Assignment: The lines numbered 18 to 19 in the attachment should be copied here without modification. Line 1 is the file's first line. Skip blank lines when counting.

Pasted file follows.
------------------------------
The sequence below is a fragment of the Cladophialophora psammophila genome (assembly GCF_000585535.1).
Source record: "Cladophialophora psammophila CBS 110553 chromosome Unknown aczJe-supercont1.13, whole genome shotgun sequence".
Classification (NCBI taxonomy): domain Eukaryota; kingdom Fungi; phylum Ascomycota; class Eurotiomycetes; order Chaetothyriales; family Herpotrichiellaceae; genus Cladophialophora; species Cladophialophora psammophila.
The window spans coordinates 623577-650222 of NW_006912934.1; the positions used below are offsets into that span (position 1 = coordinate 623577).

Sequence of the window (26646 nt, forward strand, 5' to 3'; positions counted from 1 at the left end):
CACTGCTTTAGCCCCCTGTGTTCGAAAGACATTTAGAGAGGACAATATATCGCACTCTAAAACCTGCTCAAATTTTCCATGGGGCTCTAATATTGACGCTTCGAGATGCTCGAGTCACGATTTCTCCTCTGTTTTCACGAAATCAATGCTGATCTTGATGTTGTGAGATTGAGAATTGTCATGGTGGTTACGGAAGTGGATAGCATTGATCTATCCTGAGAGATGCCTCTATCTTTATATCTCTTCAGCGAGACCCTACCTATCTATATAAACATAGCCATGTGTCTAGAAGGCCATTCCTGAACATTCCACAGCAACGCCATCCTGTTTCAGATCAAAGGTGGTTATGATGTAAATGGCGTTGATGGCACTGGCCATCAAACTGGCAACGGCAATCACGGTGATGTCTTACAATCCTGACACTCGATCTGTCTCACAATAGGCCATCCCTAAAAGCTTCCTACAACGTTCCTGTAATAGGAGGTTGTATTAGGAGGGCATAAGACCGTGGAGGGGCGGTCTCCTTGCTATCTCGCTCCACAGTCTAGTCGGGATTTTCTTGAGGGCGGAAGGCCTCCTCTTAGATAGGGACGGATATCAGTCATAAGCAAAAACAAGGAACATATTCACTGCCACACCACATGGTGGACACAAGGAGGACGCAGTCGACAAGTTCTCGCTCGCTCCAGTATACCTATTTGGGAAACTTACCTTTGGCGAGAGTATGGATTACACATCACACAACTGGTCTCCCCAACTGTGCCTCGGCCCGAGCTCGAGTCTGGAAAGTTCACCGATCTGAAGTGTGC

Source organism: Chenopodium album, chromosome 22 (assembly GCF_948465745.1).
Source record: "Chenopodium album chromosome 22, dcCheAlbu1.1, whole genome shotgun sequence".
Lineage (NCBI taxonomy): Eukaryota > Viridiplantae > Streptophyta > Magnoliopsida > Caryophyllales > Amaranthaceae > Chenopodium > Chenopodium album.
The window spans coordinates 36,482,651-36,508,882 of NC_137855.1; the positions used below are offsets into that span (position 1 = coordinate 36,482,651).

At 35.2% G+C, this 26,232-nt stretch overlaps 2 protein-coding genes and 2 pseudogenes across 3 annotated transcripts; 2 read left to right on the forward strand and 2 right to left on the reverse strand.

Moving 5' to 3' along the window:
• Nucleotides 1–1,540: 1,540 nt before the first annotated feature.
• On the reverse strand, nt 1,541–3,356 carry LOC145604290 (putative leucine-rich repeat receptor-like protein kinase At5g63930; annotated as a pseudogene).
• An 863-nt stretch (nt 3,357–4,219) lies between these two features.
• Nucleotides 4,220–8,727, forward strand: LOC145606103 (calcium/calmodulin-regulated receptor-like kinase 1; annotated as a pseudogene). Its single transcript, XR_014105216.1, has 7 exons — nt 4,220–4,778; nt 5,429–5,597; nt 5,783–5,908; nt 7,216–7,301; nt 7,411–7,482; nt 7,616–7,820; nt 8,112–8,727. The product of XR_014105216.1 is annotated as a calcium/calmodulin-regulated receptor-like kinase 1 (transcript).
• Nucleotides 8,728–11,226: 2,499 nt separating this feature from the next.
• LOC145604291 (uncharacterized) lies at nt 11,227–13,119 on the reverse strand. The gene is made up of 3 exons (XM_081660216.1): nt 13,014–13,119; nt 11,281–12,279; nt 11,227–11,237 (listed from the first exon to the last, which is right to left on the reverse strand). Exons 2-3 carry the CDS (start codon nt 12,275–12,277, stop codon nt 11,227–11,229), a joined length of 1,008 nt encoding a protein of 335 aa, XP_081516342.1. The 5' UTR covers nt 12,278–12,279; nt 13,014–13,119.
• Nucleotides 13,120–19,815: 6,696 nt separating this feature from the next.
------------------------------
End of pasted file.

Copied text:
• LOC145604291 (uncharacterized) lies at nt 11,227–13,119 on the reverse strand. The gene is made up of 3 exons (XM_081660216.1): nt 13,014–13,119; nt 11,281–12,279; nt 11,227–11,237 (listed from the first exon to the last, which is right to left on the reverse strand). Exons 2-3 carry the CDS (start codon nt 12,275–12,277, stop codon nt 11,227–11,229), a joined length of 1,008 nt encoding a protein of 335 aa, XP_081516342.1. The 5' UTR covers nt 12,278–12,279; nt 13,014–13,119.
• Nucleotides 13,120–19,815: 6,696 nt separating this feature from the next.